I was eleven years old. I know it was summer because I was wearing a black one-piece bathing suit and my hair was wet. We’d spent the day at the lake with my cousins, my aunts and uncles. It was so hot the ground burned our feet so we had to scramble to find our chanklas as we jumped out of the truck and ran into the pizza parlor. I crowded around the candy machines with my cousins. I bent over to put my quarter in when I noticed a slight commotion happening outside. My two uncles were arguing with a stranger. I didn’t know what was happening, all I could think about was candy and pizza and the cool air of the pizza parlor.
Later, I found out my uncles had watched a man make an obscene gesture behind me as I was bent over the candy machine. My cousins were whispering about it. I remember my cheeks burning in shame.
RELATED: An ode to fat thighs
Little Girl, Womanly Curves
I was that little girl who developed early. When all the other girls in my class still had skinny legs and a flat chest like a boy, I sprouted breasts and round hips. My thighs were plentiful, as was my backside. It made me want to shrink inside myself. Boys pointed out my size. Some teased me. So did the girls. When you are the same height as your fifth-grade teacher — about 5’4″ — I guess it’s hard not to.
Everyone felt the right to make comments about my blossoming body, including my family. My uncles teased me about my weight (when a young girl develops early, it’s easy to call her “chubby” instead of curvy). My cousins teased me about being “the biggest” of us all. My mother subconsciously controlled my burgeoning femininity and sexuality by clouding the air with fear. When I got my period at the age of ten, my Nana winked at me and called me a señorita. I didn’t feel like one. I was still a little girl who liked to play with Barbies. Then there were the stares, the smiles, the whistles, the long looks from men. Men much older than me.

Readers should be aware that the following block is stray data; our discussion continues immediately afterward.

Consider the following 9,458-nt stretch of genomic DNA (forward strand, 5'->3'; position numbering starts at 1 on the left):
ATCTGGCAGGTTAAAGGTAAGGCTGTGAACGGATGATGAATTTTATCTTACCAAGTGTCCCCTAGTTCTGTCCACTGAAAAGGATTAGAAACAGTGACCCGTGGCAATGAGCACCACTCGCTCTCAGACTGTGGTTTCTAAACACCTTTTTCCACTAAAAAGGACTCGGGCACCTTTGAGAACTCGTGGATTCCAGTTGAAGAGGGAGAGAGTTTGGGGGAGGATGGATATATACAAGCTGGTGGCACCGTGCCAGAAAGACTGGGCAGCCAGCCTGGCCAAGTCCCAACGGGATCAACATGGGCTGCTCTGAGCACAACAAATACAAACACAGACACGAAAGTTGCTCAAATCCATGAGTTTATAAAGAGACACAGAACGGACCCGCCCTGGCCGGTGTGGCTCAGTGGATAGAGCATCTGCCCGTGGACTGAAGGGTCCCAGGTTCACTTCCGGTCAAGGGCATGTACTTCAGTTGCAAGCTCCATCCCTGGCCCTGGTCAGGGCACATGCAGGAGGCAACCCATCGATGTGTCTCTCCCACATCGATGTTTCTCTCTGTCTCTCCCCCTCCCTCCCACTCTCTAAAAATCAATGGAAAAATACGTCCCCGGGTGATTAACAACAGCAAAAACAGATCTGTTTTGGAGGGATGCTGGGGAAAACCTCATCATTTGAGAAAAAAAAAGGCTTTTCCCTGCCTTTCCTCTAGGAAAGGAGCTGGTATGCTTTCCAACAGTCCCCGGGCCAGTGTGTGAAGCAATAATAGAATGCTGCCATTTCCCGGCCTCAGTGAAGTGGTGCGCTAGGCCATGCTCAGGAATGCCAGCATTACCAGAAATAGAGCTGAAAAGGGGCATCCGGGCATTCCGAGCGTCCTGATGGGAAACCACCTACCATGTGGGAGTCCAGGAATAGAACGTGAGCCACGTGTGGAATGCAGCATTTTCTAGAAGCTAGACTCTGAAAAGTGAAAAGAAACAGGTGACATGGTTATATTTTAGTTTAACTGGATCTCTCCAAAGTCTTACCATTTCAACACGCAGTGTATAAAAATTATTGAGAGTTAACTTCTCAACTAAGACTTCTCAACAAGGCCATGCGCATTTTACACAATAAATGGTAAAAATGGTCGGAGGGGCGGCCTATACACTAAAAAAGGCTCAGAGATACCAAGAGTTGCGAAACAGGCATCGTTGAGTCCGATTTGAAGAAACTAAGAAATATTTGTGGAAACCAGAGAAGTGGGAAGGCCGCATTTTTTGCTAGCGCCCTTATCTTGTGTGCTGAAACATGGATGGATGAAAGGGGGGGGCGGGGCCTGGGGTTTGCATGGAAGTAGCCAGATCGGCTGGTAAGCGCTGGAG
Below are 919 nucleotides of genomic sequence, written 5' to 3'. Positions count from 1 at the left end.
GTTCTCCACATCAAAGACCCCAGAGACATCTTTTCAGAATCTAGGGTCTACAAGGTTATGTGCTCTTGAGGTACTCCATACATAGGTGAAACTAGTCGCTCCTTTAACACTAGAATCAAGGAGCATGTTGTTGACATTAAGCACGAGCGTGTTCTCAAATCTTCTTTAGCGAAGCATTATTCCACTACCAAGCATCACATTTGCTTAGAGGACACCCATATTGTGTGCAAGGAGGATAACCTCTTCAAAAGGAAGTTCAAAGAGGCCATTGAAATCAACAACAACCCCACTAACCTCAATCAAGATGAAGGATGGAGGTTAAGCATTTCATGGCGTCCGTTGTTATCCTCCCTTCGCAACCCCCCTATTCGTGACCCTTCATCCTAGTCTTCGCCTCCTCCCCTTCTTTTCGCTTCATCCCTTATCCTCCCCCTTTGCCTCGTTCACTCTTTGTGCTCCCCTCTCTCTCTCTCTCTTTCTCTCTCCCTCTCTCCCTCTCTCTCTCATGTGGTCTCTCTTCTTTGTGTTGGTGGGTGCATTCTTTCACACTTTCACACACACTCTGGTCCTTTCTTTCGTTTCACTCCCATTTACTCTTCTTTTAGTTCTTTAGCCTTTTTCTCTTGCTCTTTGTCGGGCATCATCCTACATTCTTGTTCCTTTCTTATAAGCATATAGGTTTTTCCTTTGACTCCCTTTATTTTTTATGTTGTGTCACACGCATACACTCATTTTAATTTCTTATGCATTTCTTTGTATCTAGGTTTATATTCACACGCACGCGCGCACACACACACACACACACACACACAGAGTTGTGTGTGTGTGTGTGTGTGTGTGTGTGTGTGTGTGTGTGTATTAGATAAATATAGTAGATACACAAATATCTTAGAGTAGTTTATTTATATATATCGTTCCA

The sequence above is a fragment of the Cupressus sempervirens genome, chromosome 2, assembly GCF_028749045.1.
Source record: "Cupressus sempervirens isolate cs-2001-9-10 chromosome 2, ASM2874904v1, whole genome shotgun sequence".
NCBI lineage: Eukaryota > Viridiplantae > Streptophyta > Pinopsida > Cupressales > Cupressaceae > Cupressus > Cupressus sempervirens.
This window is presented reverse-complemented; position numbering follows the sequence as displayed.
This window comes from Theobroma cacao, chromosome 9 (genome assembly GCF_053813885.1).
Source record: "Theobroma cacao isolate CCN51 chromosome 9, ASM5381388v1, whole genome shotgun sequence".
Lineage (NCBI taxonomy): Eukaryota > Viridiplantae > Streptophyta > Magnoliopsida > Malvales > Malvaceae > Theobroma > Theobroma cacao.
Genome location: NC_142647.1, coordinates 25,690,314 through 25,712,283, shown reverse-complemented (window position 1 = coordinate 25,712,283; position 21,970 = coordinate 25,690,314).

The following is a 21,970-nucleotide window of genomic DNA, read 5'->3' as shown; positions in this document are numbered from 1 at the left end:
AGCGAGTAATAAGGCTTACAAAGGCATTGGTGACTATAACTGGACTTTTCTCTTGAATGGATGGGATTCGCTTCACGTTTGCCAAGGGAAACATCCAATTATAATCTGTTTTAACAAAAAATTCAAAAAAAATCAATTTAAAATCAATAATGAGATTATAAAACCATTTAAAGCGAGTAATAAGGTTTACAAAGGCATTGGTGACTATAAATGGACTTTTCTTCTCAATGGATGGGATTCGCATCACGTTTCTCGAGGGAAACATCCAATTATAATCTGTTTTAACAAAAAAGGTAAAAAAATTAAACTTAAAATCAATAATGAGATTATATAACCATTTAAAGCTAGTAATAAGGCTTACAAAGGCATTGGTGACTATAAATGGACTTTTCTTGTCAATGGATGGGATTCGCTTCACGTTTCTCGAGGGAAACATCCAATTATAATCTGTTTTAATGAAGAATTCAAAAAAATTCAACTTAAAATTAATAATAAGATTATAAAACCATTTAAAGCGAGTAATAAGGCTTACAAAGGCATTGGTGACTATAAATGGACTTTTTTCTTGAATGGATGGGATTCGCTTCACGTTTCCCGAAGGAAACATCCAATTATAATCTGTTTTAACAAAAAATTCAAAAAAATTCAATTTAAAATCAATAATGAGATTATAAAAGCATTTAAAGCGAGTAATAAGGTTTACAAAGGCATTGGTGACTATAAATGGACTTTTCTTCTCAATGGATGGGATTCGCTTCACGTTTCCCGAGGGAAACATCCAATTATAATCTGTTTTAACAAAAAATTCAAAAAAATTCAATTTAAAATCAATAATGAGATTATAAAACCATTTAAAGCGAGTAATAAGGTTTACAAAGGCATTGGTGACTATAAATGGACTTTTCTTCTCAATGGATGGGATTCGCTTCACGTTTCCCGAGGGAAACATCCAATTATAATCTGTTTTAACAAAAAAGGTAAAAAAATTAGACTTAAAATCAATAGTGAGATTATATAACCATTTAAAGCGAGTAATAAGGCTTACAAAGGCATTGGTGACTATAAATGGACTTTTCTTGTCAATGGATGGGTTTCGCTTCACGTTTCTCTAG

When you are a young girl with womanly curves that you have no idea what to do with, it’s confusing. Uncomfortable. Embarrassing. Even shameful.
Excuse me, ma’am, your daughter is lying to you
Xixi — almost 12 and sassy as can be in her overalls and jelly sandals — and I were sitting in the car sharing a chocolate bar. It was hot outside so we were enjoying the a/c before we had to get back on the road. I told her to take the messy candy wrapper outside to the trash can. My car that drives six kids around is messy enough. When she came back she had a disturbed look on her face.
“What’s wrong?” I asked her, my brows knit together in concern.
“That man over there whistled at me. Then he stared at me walk across the parking lot. Mama, I felt so uncomfortable!” she said.
My neck whipped around to see a 40-something man sitting in a work truck about three spaces down. He had a smirky smile on his face.
“Are you sure? Was there anyone else in the parking lot?” I could feel my blood start pumping in my chest.